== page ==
<script>site = 'meta.codegolf'; postID = 5314; isAnswer = true; QUESTION_ID = 51719</script><script src='https://ajax.googleapis.com/ajax/libs/jquery/2.1.1/jquery.min.js'></script><script>jQuery(function(){var u='https://api.stackexchange.com/2.2/';if(isAnswer)u+='answers/'+postID+'?order=asc&sort=creation&site='+site+'&filter=!GeEyUcJFJeRCD';else u+='questions/'+postID+'?order=asc&sort=creation&site='+site+'&filter=!GeEyUcJFJO6t)';jQuery.get(u,function(b){function d(s){return jQuery('<textarea>').html(s).text()};function r(l){return new RegExp('<pre class="snippet-code-'+l+'\\b[^>]*><code>([\\s\\S]*?)</code></pre>')};b=b.items[0].body;var j=r('js').exec(b),c=r('css').exec(b),h=r('html').exec(b);if(c!==null)jQuery('head').append(jQuery('<style>').text(d(c[1])));if (h!==null)jQuery('body').append(d(h[1]));if(j!==null)jQuery('body').append(jQuery('<script>').text(d(j[1])))})})</script>

## Related Challenges

• Would [[[1 0 9] [1 3 8]] [[1] [0 9] [1 3] [8]]] or [["109" "138"] ["1" "09" "13" "8"]] be an acceptable input format? Jun 15 '15 at 17:26
• @Dennis Wrapping the entire input in an array seems odd. I'm not aware of that being standard practice but it might be worth a meta question. Without those outer brackets it's definitely fine. Jun 15 '15 at 17:30
• I'll try to write up a meta question. Jun 15 '15 at 18:07

# Pyth, 19 bytes

&gF_m{.u+NYdYQqFsMQ


Try it online: Demonstration or Test harness

I'm using Pyth's tuple/list format as input. Simply replace the spaces of the test cases with commas.

### Explanation:

                     implicit: Q is the evaluated input
m        Q       map each input list d to:
.u   dY          reduce with intermediate states over d, initial value = []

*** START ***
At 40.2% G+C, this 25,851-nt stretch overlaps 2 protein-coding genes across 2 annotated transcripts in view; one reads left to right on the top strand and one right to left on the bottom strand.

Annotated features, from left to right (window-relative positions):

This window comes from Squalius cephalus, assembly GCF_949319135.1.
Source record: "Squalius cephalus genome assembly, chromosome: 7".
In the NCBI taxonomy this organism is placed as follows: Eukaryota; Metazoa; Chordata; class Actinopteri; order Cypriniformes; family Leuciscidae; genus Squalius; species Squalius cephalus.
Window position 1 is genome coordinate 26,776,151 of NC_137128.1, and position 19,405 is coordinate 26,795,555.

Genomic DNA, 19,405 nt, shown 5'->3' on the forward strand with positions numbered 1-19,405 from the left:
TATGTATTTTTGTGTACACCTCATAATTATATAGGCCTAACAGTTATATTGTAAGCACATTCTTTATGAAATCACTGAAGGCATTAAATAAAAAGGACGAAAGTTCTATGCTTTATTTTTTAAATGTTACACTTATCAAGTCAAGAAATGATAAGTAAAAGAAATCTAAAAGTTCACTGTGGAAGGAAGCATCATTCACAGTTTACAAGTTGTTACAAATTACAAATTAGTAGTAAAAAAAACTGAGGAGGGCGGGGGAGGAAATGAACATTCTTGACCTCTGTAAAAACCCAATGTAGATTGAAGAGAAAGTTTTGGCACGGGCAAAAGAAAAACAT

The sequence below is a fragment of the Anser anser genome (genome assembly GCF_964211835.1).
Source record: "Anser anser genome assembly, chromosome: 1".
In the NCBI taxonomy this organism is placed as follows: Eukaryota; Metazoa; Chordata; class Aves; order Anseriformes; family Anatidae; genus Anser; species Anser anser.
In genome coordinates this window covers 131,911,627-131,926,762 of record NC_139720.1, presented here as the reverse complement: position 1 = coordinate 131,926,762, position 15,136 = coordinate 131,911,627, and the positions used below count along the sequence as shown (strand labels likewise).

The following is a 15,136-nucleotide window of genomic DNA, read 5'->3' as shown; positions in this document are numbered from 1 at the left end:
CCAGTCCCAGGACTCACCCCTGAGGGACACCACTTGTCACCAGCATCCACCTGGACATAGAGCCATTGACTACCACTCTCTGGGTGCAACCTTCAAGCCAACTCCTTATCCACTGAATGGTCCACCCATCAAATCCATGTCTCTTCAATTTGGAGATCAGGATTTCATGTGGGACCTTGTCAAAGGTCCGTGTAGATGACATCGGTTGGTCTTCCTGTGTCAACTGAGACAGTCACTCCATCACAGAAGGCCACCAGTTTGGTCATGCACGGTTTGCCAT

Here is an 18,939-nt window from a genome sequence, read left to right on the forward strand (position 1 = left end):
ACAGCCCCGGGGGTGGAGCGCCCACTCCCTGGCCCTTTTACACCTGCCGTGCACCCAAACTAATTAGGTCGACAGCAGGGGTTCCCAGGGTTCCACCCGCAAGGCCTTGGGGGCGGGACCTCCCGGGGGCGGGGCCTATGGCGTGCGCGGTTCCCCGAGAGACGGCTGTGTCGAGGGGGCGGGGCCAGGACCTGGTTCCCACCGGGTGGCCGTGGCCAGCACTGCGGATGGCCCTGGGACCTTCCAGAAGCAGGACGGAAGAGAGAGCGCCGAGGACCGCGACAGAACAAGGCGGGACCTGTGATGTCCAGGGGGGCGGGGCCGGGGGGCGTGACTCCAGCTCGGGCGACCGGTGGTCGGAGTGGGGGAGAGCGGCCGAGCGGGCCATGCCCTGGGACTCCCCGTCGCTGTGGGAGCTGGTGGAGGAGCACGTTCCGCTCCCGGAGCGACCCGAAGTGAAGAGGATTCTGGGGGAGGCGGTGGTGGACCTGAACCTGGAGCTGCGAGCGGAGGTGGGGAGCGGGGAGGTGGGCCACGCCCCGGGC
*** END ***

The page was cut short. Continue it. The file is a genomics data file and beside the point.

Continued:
+NY              update initial value N with sum of N and Y (current element of d)
{                 generate a set
_                 invert
gF                  check, if the first element is >= (superset) than the second
&                    and
sMQ  check, if the joined lists of the input
qF     are equal


Since the pseudo-code is still a little bit confusing, I'll demonstrate the algorithm using an example input.

Input: [[1,0,9],[1,3,8]],[[1],[0,9],[1,3],[8]]


The .u+NYdY part computes all continuous sublists, that contain the first element.

[[1,0,9],[1,3,8]]     => [[], [1,0,9], [1,0,9,1,3,8]]
[[1],[0,9],[1,3],[8]] => [[], [1], [1,0,9], [1,0,9,1,3], [1,0,9,1,3,8]]


B is a refinement of the A, iff each continuous sublist of A is also a continuous sublist of B (there's only one exception).

So I simply check, if the set of continuous sublists of A is a subset of the set of continuous sublists of B (gF_m.u+NYdYQ).

The only exception is, if the first input list contains less elements than the second input list. For instance <Fm.u+YdYQ would return True for the input [[1]],[[1],[2]].

Therefore I also check if the joined lists are also equal &...qFsMQ.

# CJam, 1310 9 bytes

lr.-F-U-!


Try it online in the CJam interpreter.

Thanks to @MartinBüttner for suggesting @edc65's ingenious input format.

Thanks to @jimmy23013 for improving the input format and golfing off 3 additonal bytes.

### I/O

Input

Sublists are separated by ; and from each other by ,:

1;0;9,1;3;8
1,0;9,1;3,8


Output

1


### How it works

lr e# Read line and a whitespace-separated token from STDIN.
.- e# Vectorized difference. Pushes the differences of corresponding code points.
F- e# Remove all occurrences of 15 (';' - ',') from the array.
U- e# Remove all occurrences of 0 from the array.
!  e# Push 1 if the resulting array is empty and 0 if not.


For strings of different length, .- will leave characters in the array, which cannot be equal to the integers 0 or 15.

• If you can use ; as the separator... ll.m27m0-!. Jun 16 '15 at 16:30
• @jimmy23013: I don't see why not. , and ; are both common array syntax (and none of them is used by CJam). Thanks! Jun 16 '15 at 16:38

# JavaScript (ES6), 67 70

Edit 3 bytes saved thx @apsillers

Run the snippet below in Firefox to test

f=(a,b)=>a+''==b // same values in the lists ?
&![...a.join(' ')].some((c,p)=>c<','&b.join(c)[p]>c) // splits in a are present in b?

// TEST

out=x=>O.innerHTML += x+'\n';

OK=[
[[],[]],
[[[0]],[[0]]],
[[[1,0,9,1,3,8]],[[1,0,9],[1,3,8]]],
[[[1,0,9,1,3,8]],[[1,0,9,1,3],[8]]],
[[[1,0,9,1,3,8]],[[1],[0],[9],[1],[3],[8]]],
[[[1,0,9],[1,3,8]],[[1,0,9],[1,3,8]]],